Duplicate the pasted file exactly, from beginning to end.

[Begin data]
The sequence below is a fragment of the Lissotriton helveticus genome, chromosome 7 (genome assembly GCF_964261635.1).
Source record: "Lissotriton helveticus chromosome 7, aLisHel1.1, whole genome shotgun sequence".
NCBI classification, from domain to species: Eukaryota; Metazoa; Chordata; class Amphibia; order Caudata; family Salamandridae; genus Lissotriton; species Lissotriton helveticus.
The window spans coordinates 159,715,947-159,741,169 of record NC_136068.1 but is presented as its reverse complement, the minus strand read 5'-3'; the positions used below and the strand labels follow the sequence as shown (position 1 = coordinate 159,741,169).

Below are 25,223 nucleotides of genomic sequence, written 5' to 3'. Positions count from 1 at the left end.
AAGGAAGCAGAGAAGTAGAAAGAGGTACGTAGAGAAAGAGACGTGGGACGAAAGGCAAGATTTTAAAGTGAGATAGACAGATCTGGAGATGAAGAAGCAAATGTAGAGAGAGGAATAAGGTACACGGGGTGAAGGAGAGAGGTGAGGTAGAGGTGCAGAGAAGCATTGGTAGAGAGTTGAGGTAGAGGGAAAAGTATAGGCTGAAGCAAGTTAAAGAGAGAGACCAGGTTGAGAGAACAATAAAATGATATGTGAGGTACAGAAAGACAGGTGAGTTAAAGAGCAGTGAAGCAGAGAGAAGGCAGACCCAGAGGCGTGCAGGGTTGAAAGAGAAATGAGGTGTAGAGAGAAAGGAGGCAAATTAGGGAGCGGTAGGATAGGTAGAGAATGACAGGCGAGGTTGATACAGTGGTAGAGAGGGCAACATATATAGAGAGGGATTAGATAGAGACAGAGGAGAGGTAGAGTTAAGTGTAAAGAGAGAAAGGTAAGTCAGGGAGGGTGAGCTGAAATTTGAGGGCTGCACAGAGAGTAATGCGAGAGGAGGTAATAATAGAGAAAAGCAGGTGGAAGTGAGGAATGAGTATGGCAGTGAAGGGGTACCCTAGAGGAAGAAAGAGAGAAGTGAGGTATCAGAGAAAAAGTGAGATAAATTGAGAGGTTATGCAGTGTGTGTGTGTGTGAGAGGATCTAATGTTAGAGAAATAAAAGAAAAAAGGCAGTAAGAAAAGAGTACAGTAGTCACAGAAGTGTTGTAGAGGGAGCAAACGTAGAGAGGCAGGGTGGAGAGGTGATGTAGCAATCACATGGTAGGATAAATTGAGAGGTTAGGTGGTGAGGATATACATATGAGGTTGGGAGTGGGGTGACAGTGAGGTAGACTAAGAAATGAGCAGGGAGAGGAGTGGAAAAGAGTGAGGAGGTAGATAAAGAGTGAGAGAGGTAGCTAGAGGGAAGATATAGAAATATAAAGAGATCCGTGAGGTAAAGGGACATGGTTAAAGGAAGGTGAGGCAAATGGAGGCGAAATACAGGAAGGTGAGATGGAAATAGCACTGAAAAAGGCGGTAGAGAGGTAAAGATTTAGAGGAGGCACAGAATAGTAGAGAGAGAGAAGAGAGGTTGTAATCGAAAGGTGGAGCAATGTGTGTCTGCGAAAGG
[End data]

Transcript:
The sequence below is a fragment of the Lissotriton helveticus genome, chromosome 7 (genome assembly GCF_964261635.1).
Source record: "Lissotriton helveticus chromosome 7, aLisHel1.1, whole genome shotgun sequence".
NCBI classification, from domain to species: Eukaryota; Metazoa; Chordata; class Amphibia; order Caudata; family Salamandridae; genus Lissotriton; species Lissotriton helveticus.
The window spans coordinates 159,715,947-159,741,169 of record NC_136068.1 but is presented as its reverse complement, the minus strand read 5'-3'; the positions used below and the strand labels follow the sequence as shown (position 1 = coordinate 159,741,169).

Below are 25,223 nucleotides of genomic sequence, written 5' to 3'. Positions count from 1 at the left end.
AAGGAAGCAGAGAAGTAGAAAGAGGTACGTAGAGAAAGAGACGTGGGACGAAAGGCAAGATTTTAAAGTGAGATAGACAGATCTGGAGATGAAGAAGCAAATGTAGAGAGAGGAATAAGGTACACGGGGTGAAGGAGAGAGGTGAGGTAGAGGTGCAGAGAAGCATTGGTAGAGAGTTGAGGTAGAGGGAAAAGTATAGGCTGAAGCAAGTTAAAGAGAGAGACCAGGTTGAGAGAACAATAAAATGATATGTGAGGTACAGAAAGACAGGTGAGTTAAAGAGCAGTGAAGCAGAGAGAAGGCAGACCCAGAGGCGTGCAGGGTTGAAAGAGAAATGAGGTGTAGAGAGAAAGGAGGCAAATTAGGGAGCGGTAGGATAGGTAGAGAATGACAGGCGAGGTTGATACAGTGGTAGAGAGGGCAACATATATAGAGAGGGATTAGATAGAGACAGAGGAGAGGTAGAGTTAAGTGTAAAGAGAGAAAGGTAAGTCAGGGAGGGTGAGCTGAAATTTGAGGGCTGCACAGAGAGTAATGCGAGAGGAGGTAATAATAGAGAAAAGCAGGTGGAAGTGAGGAATGAGTATGGCAGTGAAGGGGTACCCTAGAGGAAGAAAGAGAGAAGTGAGGTATCAGAGAAAAAGTGAGATAAATTGAGAGGTTATGCAGTGTGTGTGTGTGTGAGAGGATCTAATGTTAGAGAAATAAAAGAAAAAAGGCAGTAAGAAAAGAGTACAGTAGTCACAGAAGTGTTGTAGAGGGAGCAAACGTAGAGAGGCAGGGTGGAGAGGTGATGTAGCAATCACATGGTAGGATAAATTGAGAGGTTAGGTGGTGAGGATATACATATGAGGTTGGGAGTGGGGTGACAGTGAGGTAGACTAAGAAATGAGCAGGGAGAGGAGTGGAAAAGAGTGAGGAGGTAGATAAAGAGTGAGAGAGGTAGCTAGAGGGAAGATATAGAAATATAAAGAGATCCGTGAGGTAAAGGGACATGGTTAAAGGAAGGTGAGGCAAATGGAGGCGAAATACAGGAAGGTGAGATGGAAATAGCACTGAAAAAGGCGGTAGAGAGGTAAAGATTTAGAGGAGGCACAGAATAGTAGAGAGAGAGAAGAGAGGTTGTAATCGAAAGGTGGAGCAATGTGTGTCTGCGAAAGG